Vim is quite a powerful text editor which can add performance to the already fast typed language Python. Vim can be highly customizable and efficient to use as it has the power of adding custom plugins and plugins managers, key mappings, and the most critical weapon of vim - Access to the terminal straight away. This is not a full-featured guide of using vim for python, it's just a quick setup for using python on vim blazingly fast!!
So let us start making Vim, the text editor suitable for a python programmer. Firstly we'll need the vim plugin manager. There are different plugin managers out there, each of them has the same purpose to install, upgrade and manage the plugins for vim. You can install any one of them and get up and running.
These are some of the finest and well-supported plugin managers in vim. You can use any of these plugin managers, and get started by installing some plugins.
JEDI-VIM- Auto completion
Firstly I will like to install Jedi for code completion in Python. The plugin can be simple and straightforward to install using any of the above plugin managers. Jedi-Vim provides some neat and clean syntax analytics and autocompletion for Python in Vim. You'll find the docs and installation process here JEDI-VIM
Next, It would be great if we install a file manager for managing the files and folders in the code directories. We can simply use the Nerdtree plugin for this. NerdTree is quite a fantastic plugin for file management in Vim. It simply makes Vim feel like VS Code. The installation and docs can be found here NERDTree.
Nerdtree commands can be longer to write, for that let's start mapping and for that, we can start editing our Vimrc.
set number syntax enable filetype indent on set tabstop=4 set softtabstop=4 set autoindent set encoding=utf-8
This can be some addition to your existing vimrc as you might have a setup for plugin managers. You can choose the color scheme of your choice, don't waste time selecting the color scheme. Feel free and modify the vimrc according to your knowledge and choice.
We move on to the Key mappings for NERDTree and other features. You can make mappings generally in the normal mode but there might be cases where you need to use maps for visual mode or insert mode as well, that entirely depends on the user :)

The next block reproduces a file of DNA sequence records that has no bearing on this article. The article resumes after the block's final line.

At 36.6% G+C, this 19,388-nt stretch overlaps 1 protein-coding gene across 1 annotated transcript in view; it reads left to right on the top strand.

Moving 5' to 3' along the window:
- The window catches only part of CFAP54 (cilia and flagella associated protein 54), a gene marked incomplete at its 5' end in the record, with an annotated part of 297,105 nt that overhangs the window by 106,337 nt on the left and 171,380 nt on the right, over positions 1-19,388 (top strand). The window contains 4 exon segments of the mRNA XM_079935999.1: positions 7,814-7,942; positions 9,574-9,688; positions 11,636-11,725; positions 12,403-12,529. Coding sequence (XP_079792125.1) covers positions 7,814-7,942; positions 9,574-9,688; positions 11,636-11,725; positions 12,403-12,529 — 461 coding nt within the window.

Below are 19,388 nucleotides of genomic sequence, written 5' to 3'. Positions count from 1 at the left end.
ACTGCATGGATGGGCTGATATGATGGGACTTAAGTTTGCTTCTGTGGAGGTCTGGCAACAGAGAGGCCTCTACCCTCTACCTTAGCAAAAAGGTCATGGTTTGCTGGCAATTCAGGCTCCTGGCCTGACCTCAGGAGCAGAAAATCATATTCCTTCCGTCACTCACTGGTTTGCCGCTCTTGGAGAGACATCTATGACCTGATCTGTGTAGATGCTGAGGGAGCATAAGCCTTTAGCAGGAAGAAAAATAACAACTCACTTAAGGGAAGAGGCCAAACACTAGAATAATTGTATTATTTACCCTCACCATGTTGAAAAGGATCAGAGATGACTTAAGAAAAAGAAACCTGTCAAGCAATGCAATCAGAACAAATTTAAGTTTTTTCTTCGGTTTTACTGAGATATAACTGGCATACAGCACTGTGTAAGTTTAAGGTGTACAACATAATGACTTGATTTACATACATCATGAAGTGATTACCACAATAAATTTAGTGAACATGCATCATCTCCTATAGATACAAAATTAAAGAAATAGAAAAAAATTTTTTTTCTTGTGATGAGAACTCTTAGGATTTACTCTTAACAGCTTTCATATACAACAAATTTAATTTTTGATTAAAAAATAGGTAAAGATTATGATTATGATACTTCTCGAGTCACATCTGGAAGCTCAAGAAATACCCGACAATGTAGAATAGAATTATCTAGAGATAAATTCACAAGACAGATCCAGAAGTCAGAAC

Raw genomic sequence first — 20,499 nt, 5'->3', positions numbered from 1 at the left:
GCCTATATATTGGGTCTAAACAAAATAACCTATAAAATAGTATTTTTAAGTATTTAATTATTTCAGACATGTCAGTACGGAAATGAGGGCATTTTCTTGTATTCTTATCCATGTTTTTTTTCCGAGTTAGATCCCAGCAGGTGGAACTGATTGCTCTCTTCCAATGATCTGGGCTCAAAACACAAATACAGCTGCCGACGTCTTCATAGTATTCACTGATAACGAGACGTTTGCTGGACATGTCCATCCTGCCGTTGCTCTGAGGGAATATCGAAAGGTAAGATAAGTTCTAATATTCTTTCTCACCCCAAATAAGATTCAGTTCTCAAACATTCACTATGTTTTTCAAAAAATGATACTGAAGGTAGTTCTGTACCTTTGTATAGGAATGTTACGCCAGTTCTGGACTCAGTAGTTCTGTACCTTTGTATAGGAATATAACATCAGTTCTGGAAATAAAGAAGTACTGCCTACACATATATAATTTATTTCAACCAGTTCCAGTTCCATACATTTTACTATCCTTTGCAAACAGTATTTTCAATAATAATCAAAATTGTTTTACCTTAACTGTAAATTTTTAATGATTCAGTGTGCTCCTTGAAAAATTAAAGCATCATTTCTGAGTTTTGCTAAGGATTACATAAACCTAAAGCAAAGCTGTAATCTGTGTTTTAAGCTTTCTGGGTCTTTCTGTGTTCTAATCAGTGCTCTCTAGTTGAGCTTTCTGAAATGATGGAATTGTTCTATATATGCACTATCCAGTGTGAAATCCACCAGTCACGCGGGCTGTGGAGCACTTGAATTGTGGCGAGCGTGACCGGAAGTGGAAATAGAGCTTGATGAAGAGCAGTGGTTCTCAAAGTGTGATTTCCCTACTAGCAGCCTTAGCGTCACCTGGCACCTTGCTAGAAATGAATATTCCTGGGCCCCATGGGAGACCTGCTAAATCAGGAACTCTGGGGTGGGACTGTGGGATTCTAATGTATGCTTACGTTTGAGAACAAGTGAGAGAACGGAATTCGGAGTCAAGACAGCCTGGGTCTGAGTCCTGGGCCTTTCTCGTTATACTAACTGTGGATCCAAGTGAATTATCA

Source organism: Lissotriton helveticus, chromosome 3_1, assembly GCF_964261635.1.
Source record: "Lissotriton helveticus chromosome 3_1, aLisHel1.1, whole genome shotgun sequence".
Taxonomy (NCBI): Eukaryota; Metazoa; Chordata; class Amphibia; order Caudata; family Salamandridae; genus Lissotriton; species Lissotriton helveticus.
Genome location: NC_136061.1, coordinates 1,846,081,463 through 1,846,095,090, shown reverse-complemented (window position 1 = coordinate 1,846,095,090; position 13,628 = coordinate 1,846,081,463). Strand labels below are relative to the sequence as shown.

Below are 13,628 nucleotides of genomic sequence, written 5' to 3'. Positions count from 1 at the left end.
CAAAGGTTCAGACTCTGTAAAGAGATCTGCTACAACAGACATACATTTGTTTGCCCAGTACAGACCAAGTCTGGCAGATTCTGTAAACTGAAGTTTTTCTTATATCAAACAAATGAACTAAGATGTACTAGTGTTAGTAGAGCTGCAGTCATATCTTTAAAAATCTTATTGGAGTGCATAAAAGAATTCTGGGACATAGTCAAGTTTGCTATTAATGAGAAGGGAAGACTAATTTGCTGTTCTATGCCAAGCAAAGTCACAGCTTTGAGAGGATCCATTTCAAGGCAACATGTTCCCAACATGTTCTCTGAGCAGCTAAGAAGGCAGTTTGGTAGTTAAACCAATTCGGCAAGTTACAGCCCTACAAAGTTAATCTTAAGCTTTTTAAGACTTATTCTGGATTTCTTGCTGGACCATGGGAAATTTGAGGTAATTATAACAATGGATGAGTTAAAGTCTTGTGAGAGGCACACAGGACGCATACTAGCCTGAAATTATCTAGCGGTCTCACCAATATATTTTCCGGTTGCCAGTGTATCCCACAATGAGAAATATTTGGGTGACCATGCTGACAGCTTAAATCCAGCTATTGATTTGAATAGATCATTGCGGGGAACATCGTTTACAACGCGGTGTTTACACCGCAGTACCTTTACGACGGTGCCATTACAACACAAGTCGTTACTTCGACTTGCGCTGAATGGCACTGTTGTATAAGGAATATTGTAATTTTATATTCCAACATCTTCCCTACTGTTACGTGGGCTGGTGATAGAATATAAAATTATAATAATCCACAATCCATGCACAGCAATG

To map in normal mode, we'll its command to be specific:
nnoremap <C-n> :NERDTree<CR>
This will map CTRL+n to open the NERDTree file manager to the left, saving a bit of time and avoiding frustration. Feel free to add any keymap of your choice, this is just for demonstration. You can further automate NERDTree for switching between tabs because it makes you type CTRL+w twice, you can reduce that to just typing w.
Integrated Terminal Macros
We can open a terminal window like a split between the editor. We can simply use the command :terminal to split the window horizontally, where the upper split will be terminal and the down window will have the editor. This is quite a neat feature of Vim in that it blends with the terminal so well so that we can switch between the terminal and the editor very quickly. For that, you can create a macro if you need to fire up a terminal again and again.
nnoremap <C-t> :terminal<CR>
If you place the above macro in your vimrc and then type Ctrl+t, the exact thing will happen to fire up a terminal split but with fewer keystrokes and without leaving the normal mode. Also, the NERDTree macro can be also fruitful with this as it will make a full-blown IDE-like feeling inside of Vim.
Running the Code with a snap
We can automate the process of running python scripts inside of vim. Instead of typing out the entire command for executing python script from vim. We can use keymaps for it as they can significantly boost the time required to run and debug the code.
nnoremap py :!python %
This is a small map but can save a lot of time and give some motivation to use vim as you run the code blazingly faster than other editors. I have used py, but it can cause some problems as p is already mapped for pasting. So it's better to use other key combinations such as ty, yh, or any other key combination of your choice. Try it out and add your own flavor that's how we all learn.
So, that's the basic set-up for python on vim, you can make more custom mappings, find more plugins and test out which work out the best for your workflow. Happy Coding and Viming ;)